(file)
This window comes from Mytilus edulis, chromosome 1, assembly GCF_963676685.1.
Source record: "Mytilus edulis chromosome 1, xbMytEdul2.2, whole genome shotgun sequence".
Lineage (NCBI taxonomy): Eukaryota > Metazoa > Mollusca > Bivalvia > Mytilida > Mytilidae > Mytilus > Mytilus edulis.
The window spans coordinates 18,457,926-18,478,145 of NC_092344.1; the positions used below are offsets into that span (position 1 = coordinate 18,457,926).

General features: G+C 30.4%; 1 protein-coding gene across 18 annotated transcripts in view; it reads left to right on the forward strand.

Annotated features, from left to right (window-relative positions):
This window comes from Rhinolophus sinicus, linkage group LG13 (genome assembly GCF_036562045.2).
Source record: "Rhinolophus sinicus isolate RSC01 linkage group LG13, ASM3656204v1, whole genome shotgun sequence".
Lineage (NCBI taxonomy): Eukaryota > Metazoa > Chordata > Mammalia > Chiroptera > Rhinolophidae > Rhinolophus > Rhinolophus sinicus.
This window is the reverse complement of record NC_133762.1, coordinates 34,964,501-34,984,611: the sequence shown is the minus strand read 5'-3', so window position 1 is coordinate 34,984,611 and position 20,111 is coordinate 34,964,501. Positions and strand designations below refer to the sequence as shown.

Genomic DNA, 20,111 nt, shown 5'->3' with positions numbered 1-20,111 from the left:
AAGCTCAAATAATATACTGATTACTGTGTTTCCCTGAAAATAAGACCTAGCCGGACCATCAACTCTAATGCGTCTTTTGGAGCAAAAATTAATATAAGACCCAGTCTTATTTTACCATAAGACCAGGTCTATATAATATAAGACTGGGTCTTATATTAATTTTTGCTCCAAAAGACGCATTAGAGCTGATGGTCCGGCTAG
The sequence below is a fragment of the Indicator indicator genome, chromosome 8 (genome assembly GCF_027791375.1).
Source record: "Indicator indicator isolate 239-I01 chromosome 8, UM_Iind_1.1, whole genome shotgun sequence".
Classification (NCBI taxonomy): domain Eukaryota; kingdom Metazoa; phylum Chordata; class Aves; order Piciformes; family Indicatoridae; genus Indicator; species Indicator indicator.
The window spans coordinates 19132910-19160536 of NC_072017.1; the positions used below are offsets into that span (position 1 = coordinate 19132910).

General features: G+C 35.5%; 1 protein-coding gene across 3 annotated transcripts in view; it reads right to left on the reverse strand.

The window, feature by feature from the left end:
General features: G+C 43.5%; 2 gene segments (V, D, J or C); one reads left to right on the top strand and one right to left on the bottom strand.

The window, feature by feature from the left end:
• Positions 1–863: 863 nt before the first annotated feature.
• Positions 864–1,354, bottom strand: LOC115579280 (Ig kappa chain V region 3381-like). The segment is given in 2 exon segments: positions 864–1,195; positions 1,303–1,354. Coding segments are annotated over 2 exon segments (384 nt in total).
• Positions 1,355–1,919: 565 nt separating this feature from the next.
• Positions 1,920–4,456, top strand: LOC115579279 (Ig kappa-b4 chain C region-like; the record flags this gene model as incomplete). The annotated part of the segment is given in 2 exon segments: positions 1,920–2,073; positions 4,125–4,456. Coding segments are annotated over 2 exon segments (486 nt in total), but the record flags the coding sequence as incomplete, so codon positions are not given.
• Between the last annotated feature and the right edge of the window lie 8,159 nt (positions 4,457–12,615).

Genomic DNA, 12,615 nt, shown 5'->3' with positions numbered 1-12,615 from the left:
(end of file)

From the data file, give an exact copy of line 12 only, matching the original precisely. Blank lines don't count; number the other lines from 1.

AAGCTCAAATAATATACTGATTACTGTGTTTCCCTGAAAATAAGACCTAGCCGGACCATCAACTCTAATGCGTCTTTTGGAGCAAAAATTAATATAAGACCCAGTCTTATTTTACCATAAGACCAGGTCTATATAATATAAGACTGGGTCTTATATTAATTTTTGCTCCAAAAGACGCATTAGAGCTGATGGTCCGGCTAG